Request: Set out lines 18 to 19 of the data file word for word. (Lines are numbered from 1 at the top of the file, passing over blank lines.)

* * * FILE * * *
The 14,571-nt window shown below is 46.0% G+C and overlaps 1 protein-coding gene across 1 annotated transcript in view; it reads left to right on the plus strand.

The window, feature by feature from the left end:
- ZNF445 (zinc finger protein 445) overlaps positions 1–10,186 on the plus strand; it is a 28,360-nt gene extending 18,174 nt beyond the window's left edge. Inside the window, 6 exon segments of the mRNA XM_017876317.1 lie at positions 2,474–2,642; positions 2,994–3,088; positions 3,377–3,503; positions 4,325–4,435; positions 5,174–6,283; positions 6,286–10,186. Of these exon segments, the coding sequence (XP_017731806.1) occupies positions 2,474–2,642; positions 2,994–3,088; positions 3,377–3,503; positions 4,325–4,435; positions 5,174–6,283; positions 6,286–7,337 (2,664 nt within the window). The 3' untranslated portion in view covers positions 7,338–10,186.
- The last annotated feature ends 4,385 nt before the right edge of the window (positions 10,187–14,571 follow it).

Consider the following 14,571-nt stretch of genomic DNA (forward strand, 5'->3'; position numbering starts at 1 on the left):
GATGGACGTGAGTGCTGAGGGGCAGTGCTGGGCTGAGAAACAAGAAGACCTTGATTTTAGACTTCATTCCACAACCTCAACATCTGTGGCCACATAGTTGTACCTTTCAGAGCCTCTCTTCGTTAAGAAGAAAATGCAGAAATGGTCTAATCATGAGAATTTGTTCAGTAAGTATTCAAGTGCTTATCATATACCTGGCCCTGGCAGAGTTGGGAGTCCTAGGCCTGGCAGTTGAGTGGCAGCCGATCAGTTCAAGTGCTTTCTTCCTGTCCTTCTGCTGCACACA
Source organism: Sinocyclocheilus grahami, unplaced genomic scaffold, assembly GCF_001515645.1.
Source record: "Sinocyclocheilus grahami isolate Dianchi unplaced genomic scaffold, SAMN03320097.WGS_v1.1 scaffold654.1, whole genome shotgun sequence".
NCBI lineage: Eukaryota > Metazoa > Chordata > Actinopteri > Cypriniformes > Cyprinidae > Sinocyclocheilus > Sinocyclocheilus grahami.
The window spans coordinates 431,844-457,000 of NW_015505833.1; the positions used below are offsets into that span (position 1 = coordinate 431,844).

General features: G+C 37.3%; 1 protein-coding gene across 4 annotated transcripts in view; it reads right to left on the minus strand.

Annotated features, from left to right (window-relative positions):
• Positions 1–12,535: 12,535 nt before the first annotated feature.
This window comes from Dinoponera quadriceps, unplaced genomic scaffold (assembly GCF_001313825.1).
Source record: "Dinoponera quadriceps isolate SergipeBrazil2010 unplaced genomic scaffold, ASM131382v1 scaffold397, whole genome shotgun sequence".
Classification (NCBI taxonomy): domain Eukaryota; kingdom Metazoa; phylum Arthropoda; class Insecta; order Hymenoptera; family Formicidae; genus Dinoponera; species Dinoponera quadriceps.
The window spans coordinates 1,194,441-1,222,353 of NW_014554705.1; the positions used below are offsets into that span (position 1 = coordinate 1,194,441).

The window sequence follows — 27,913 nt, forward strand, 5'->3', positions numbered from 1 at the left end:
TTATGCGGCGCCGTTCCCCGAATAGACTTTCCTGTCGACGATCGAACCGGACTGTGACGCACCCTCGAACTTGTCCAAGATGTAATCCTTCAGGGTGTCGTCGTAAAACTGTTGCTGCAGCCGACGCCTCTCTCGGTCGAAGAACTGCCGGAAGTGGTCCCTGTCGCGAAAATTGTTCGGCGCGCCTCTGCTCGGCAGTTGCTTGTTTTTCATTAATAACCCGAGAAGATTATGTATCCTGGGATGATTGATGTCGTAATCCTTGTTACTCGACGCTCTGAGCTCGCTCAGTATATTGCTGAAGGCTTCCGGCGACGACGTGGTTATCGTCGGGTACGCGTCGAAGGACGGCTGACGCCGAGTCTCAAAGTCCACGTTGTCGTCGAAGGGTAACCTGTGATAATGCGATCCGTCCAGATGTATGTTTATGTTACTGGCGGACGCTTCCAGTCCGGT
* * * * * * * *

The window sequence follows — 27,913 nt, forward strand, 5'->3', positions numbered from 1 at the left end:
TTATGCGGCGCCGTTCCCCGAATAGACTTTCCTGTCGACGATCGAACCGGACTGTGACGCACCCTCGAACTTGTCCAAGATGTAATCCTTCAGGGTGTCGTCGTAAAACTGTTGCTGCAGCCGACGCCTCTCTCGGTCGAAGAACTGCCGGAAGTGGTCCCTGTCGCGAAAATTGTTCGGCGCGCCTCTGCTCGGCAGTTGCTTGTTTTTCATTAATAACCCGAGAAGATTATGTATCCTGGGATGATTGATGTCGTAATCCTTGTTACTCGACGCTCTGAGCTCGCTCAGTATATTGCTGAAGGCTTCCGGCGACGACGTGGTTATCGTCGGGTACGCGTCGAAGGACGGCTGACGCCGAGTCTCAAAGTCCACGTTGTCGTCGAAGGGTAACCTGTGATAATGCGATCCGTCCAGATGTATGTTTATGTTACTGGCGGACGCTTCCAGTCCGGT